Within a one-hour period, I had two of my kids tell me that they hated me.
“Hate” isn’t a word we often use, so it stung a little.
Not to mention, in both scenarios, that verbal assault was completely uncalled for. My 8 year old son threw out the H-bomb when I wanted him to change out of his pajamas, and my daughter dropped the “hate you” when I told her to turn off her video games.
Clearly, my kids were acting out.
When I think back about the last few months, this behavior was trending upwards. Also, when I talk to other parents, everyone seems to commiserate.
Of Course Our Kids are Acting Out
If you consult with the experts, you can see that our kids have a lot of reasons to act out.
If you look at the reasons why kids misbehave (according to the CDC, the Cleveland Clinic, and American Academy of Pediatrics), it should become clear why our children are acting out, as of recently. In fact, I’ll go forward saying that this behavior should be absolutely expected.
Kids Act Out for Attention
If children don’t get the positive attention they want, they will act out to get negative attention.
With recent events, parents have had to balance a lot more than they were used to. Many of us have taken on homeschooling our un-engaged children, while still completing our other responsibilities.
During quarantine, I have had to learn how to work my full-time job from home, with three demanding children practically biting at my ankles for attention.
Naturally, this unexpected increase in duties, that all parents are experiencing, comes with far less time for one-on-one bonding.
Kids Act Out When They Feel Powerless
Who doesn’t feel powerless sometimes?
During this pandemic- between the stay-at-home orders, civil injustices, and riots, many of us feel like we have lost control of our own lives.
Children have been taken out of school, sports, daycare, and other regular activities. On top of that, they hear their parents mention things that terrify them (such as Murder Hornets) and even worse things that they may have a hard time comprehending (such as racism).
Even if they have a hard time talking about it, fear and routine disruption can cause children to feel totally powerless.
Kids Act Out When Their Self–esteem is Impacted
Parents have been on edge, and regular routines have been suddenly altered. These two factors alone can have a huge, negative impact on a child’s self-esteem.
During quarantine, my children had to stop the sports they love and withdraw from their friends. If that wasn’t challenging enough, now they are having new fears as we suddenly return back into the world.
Additionally, many children have had an increase in screen-time during these overwhelming times, which can have negative effects on sleep, activity level, and cognition. Read about those effects here, and how to minimize screen time usage.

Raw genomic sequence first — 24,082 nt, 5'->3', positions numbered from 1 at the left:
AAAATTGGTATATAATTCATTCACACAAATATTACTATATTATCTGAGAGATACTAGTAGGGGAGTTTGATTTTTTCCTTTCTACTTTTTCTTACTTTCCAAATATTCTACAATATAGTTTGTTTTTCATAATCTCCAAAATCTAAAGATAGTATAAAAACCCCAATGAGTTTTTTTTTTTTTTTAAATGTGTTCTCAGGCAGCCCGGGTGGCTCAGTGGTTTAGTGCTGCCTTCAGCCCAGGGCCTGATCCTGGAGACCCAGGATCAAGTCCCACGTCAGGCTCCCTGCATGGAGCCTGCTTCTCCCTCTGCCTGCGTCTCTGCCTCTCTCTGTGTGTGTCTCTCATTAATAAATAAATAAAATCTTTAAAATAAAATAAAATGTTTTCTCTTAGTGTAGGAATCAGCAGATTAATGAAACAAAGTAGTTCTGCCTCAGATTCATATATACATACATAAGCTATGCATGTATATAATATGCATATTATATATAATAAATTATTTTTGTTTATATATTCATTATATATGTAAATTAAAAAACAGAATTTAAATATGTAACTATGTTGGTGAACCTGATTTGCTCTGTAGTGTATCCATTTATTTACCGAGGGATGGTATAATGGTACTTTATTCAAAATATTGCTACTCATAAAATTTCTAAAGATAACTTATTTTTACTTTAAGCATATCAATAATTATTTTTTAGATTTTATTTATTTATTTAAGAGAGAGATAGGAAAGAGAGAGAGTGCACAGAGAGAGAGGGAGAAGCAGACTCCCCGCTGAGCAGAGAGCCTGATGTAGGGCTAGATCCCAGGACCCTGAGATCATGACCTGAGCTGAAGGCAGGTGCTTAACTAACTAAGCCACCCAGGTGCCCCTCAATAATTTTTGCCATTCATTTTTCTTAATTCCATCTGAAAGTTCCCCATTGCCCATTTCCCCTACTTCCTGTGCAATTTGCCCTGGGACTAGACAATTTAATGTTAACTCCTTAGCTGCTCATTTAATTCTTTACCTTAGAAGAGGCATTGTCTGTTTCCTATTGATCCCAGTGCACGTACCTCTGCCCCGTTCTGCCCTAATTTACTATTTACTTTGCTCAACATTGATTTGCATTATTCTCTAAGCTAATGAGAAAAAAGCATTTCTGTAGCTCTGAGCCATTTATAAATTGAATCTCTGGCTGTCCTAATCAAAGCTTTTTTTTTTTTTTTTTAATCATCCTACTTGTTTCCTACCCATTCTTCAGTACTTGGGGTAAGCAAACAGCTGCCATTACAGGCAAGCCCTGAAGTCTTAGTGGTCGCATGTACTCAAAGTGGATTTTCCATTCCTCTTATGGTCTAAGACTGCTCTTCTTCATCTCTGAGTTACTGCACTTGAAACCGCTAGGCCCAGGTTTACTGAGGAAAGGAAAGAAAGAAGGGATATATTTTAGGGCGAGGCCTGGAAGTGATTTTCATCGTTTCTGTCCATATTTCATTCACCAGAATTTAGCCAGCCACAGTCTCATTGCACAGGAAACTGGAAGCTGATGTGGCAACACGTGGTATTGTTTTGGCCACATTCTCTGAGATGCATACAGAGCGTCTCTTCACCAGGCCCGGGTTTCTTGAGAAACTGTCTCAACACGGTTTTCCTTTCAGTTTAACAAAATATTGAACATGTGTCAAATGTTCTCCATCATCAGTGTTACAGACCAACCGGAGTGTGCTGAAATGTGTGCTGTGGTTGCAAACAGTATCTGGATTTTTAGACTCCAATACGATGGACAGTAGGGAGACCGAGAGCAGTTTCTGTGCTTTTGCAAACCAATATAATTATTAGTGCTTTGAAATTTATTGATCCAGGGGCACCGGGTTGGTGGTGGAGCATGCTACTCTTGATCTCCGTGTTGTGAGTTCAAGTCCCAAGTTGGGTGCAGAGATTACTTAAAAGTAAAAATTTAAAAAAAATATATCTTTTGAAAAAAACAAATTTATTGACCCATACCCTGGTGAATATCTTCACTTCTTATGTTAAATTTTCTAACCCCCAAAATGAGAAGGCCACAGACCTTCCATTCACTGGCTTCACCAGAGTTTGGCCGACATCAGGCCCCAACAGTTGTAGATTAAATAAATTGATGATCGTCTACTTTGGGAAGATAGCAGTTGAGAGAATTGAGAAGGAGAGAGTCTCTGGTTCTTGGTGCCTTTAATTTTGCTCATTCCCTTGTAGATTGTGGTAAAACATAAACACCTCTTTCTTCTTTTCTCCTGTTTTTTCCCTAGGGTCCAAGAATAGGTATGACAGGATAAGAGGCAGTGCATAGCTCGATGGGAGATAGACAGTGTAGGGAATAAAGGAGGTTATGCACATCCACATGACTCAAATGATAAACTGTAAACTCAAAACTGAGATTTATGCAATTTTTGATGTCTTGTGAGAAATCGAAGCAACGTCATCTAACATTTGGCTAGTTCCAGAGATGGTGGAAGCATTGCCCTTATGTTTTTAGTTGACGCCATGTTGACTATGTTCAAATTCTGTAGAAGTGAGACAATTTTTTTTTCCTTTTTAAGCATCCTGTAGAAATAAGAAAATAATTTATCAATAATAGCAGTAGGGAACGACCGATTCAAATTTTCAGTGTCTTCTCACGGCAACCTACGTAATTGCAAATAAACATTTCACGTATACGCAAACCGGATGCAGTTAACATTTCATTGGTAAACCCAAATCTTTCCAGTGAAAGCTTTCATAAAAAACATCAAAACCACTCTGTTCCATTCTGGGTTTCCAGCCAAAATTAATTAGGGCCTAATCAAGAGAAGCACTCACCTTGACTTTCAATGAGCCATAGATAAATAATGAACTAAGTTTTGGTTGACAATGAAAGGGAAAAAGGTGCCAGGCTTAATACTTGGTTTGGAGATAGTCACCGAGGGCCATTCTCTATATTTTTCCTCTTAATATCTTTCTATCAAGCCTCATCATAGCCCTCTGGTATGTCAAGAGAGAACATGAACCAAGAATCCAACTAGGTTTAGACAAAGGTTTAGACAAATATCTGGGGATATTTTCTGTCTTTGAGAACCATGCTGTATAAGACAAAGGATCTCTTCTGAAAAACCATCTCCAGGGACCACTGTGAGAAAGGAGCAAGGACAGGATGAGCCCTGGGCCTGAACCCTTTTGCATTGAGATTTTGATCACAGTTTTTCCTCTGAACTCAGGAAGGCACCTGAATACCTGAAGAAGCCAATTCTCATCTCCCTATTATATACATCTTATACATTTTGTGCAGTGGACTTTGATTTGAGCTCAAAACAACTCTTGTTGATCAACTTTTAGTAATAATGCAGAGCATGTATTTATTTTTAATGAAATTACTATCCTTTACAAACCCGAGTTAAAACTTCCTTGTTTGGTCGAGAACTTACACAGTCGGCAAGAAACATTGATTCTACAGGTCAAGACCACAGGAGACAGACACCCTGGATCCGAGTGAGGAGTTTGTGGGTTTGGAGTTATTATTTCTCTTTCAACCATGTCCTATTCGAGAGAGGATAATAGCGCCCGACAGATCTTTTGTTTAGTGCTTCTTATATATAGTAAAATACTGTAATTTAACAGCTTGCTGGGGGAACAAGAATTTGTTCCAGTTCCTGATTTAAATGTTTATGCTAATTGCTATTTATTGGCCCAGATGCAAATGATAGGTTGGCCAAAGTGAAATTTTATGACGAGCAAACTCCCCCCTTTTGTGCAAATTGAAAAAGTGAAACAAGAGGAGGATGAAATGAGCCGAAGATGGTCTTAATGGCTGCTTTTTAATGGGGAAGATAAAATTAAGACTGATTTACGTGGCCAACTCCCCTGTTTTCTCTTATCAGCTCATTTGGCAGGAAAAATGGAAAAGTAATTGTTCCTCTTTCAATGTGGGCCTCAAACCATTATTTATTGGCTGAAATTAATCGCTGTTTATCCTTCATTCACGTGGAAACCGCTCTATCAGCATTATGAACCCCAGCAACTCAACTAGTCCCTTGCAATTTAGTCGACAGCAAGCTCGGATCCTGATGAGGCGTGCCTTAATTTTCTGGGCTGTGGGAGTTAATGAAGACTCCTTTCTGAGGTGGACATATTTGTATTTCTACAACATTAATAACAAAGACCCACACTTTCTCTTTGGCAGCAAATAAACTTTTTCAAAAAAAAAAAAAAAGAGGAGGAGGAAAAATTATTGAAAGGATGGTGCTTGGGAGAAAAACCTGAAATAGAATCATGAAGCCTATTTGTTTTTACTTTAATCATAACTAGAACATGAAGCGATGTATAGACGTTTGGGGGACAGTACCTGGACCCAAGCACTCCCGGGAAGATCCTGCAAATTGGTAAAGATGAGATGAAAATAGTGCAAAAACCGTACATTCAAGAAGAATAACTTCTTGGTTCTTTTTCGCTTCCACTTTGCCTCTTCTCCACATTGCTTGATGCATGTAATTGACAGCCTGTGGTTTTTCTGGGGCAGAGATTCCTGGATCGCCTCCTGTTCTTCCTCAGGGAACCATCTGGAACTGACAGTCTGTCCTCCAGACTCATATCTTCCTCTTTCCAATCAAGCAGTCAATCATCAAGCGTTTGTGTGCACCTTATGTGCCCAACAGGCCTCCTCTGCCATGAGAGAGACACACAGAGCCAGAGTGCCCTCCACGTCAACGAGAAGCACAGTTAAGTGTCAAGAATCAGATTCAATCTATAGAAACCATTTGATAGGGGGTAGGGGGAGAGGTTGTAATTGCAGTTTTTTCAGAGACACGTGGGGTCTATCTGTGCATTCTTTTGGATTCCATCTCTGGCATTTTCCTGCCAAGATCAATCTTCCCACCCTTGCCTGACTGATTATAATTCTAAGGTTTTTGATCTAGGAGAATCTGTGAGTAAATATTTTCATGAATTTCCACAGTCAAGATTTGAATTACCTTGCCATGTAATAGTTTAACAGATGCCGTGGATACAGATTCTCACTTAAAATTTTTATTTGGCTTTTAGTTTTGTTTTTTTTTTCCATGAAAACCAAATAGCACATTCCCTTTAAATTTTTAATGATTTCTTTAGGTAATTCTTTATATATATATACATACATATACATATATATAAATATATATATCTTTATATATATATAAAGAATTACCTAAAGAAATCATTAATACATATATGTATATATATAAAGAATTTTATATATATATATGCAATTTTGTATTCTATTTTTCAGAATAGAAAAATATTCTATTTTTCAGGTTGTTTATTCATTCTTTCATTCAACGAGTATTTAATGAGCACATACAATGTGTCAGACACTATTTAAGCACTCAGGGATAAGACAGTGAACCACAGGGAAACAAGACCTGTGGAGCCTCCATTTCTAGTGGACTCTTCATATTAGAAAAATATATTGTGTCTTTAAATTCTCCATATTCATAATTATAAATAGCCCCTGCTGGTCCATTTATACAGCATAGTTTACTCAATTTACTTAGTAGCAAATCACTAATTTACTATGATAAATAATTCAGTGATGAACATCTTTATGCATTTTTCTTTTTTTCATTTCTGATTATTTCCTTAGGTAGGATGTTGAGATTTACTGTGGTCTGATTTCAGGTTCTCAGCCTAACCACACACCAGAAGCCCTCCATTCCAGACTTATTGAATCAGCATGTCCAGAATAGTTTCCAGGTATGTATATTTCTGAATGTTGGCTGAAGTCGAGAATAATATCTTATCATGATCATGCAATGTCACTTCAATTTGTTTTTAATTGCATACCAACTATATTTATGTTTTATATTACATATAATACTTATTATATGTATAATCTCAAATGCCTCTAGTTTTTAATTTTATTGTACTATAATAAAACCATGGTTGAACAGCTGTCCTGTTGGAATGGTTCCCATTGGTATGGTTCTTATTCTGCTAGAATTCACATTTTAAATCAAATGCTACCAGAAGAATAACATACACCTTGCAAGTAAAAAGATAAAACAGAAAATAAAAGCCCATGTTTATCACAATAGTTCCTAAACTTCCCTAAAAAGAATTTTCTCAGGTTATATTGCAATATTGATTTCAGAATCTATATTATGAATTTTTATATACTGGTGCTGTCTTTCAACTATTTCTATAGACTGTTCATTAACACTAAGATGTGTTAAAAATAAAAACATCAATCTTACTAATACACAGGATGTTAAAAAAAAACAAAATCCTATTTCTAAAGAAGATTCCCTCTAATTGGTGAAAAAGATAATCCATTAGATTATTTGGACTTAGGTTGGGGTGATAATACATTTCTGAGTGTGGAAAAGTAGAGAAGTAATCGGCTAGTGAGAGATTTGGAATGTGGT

Here is What You Can Do
Anytime your child acts out, you can focus on these 3 simple things to help support their mental health.
1) Check Your Temper
Make it a priority to check your own temper.
Responding to their negative behavior with anger will only potentiate more frustration.
2) Develop and Maintain a New Routine
When faced with change, take it upon yourself to adjust by developing a new routine.
I have never been a very schedule-oriented mother. However, even the most simple routines can help your child feel stable and calm.
We may not have a set bedtime in my home, but my children can rely on us sitting down for dinner every evening. Even seemingly insignificant routines will help your child feel in control and secure.
3) Don’t Take it Personally
Your child’s tantrums and meltdowns are justified.
Expect your child to act out when routines drastically change, or scary things happen in the world.
Respond to your child’s outbursts with love and communication.
Improve the lines of communication during difficult times by regularly asking open ended questions such as:
- What questions do you have about what is going on?
- How do you feel about these changes?
- How can I help you feel better?
Remember that when children have a difficult time expressing their emotions, it typically results in frustration. Do not take this behavior personally.
It is important to remember that recent world events are the perfect storm for poor behavior.
If you are like me, you are parenting in survival mode. I’ve used Fortnite to babysit my kids while I am on conference calls. I’ve sworn while trying to learn second grade math.
There is a good chance that you, as a parent, have acted out on occasion when things gets stressful. Your child feels the exact same way.
Be your child’s rock, and provide them a secure emotionally landing during these strange and unprecedented times.
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Temper tantrums my.clevelandclinic.org/childrens-hospital/health-info/ages-stages/toddler/hic-temper-tantrums, Accessed June 8, 2020.
Children’s mental health. cdc.gov/childrensmentalhealth/behavior.html, Accessed June 8, 2020.
Effective Discipline to Raise Healthy ChildrenRobert D. Sege, Benjamin S. Siegel, COUNCIL ON CHILD ABUSE AND NEGLECT, COMMITTEE ON PSYCHOSOCIAL ASPECTS OF CHILD AND FAMILY HEALTHPediatrics Dec 2018, 142 (6) e20183112;